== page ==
The Irish Repertory Theatre is reviving its critically acclaimed, sold-out show The Emperor Jones for a limited engagement beginning March 1. One of Eugene O’Neill’s most unsettling plays, it explores the rise and terrifying fall of a cruel tyrant. Cahir O'Doherty talks to director Ciaran O’Reilly about why he decided now was the perfect time to tell the story of a powerful man whose rise and brutal fall are built on power, corruption and lies.
The slow rise to political power is Irish American playwright Eugene O’Neill’s subject in The Emperor Jones, as is the terror of suddenly losing it all.
Both sides will get a hearing on the Irish Repertory Theatre’s stage in its welcome revival of a sold out 2009 production (this time starring British actor Obi Abili as Brutus Jones) beginning March 1.
“The social and political climate of 2017, combined with the immense talent of Obi Abili, implored us to revisit this play, and to do so as soon as possible,” Irish Rep co-founder and producing director Ciaran O’Reilly, who will direct the revival, told the Irish Voice.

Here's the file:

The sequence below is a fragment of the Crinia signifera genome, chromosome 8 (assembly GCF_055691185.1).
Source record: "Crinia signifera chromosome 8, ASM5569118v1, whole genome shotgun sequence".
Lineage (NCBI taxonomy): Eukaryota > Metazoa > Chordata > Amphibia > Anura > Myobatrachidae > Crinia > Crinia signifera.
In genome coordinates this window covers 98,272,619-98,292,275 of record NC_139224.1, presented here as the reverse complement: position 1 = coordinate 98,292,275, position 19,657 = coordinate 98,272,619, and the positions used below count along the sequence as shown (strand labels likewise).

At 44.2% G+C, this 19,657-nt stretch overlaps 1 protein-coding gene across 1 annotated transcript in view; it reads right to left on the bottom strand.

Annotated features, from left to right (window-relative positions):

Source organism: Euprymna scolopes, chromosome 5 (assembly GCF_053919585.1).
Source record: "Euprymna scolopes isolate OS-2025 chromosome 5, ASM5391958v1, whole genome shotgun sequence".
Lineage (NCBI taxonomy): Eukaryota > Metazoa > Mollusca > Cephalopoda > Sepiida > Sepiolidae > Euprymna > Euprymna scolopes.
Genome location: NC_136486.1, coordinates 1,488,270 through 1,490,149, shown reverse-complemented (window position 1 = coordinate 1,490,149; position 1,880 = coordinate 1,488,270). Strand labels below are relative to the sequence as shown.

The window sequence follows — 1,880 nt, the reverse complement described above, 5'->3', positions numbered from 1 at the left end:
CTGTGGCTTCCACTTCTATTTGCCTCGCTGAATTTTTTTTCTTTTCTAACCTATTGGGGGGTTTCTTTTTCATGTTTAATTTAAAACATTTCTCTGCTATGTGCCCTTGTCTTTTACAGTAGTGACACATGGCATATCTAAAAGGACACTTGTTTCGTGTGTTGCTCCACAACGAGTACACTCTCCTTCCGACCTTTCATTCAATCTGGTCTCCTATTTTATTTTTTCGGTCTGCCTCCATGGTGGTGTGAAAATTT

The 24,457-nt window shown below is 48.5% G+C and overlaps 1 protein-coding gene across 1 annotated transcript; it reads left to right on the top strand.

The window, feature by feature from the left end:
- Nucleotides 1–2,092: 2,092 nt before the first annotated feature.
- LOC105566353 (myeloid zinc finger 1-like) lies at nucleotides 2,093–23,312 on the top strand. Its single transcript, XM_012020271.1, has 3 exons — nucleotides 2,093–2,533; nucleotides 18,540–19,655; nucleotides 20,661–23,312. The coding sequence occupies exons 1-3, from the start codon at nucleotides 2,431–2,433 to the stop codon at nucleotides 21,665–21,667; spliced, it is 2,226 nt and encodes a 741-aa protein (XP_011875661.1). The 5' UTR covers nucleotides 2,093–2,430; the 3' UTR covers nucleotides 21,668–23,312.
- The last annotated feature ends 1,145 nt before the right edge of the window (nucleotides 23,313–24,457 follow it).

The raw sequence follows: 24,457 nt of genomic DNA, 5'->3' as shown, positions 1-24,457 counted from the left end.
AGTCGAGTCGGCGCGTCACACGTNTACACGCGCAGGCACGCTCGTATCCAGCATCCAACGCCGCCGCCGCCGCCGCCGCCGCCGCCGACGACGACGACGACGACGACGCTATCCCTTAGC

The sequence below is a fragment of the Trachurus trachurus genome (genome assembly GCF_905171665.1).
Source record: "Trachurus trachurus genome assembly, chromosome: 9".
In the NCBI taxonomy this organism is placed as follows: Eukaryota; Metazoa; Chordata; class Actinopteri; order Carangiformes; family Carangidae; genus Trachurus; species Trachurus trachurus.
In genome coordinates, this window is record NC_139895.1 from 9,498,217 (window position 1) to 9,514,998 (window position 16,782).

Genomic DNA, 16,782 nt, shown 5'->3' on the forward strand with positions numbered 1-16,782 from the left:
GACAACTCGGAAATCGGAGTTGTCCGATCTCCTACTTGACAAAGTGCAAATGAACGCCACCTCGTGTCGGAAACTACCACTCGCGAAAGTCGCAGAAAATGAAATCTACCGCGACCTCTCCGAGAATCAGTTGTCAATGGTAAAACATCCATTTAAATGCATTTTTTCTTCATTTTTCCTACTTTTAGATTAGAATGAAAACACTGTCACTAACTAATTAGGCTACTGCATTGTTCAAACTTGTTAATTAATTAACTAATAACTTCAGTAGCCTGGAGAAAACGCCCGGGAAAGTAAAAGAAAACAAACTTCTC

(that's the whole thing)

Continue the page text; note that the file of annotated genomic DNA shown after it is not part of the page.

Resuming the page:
It’s unarguably a good time to reflect on how one man can see his own star rise by exploiting the fears of others. But in The Emperor Jones O’Neill doesn’t just chart his rise and fall in this world -- he also delves into the haunted subconscious of his slippery subject, making his examination of the cost of getting and losing power a striking parable for our own time.
“In the times that are in it I could not hit on something that I thought had more to say,” says O’Reilly. “It was a very successful show in the past and I don’t think it reached its full audience when we closed it. It was sold out for the entire run and we were turning away people who wanted to see it. Then I met a wonderful actor named Obi Abili who I thought could take over the role and do it.”
The Emperor Jones is about a man who assumes the throne based on lies and bull and razzamatazz and a lot of fear, O’Reilly continues. “Even though it’s about a black man in a Caribbean island at the turn of the century, it has lines that just reverberate with today’s newspaper headlines. It’s just extraordinary.”
At the time of its first production in the 1920s, O’Neill’s insistence that a black man play the title role was considered revolutionary. He had to fight back the insistence that a white man play the role in black face.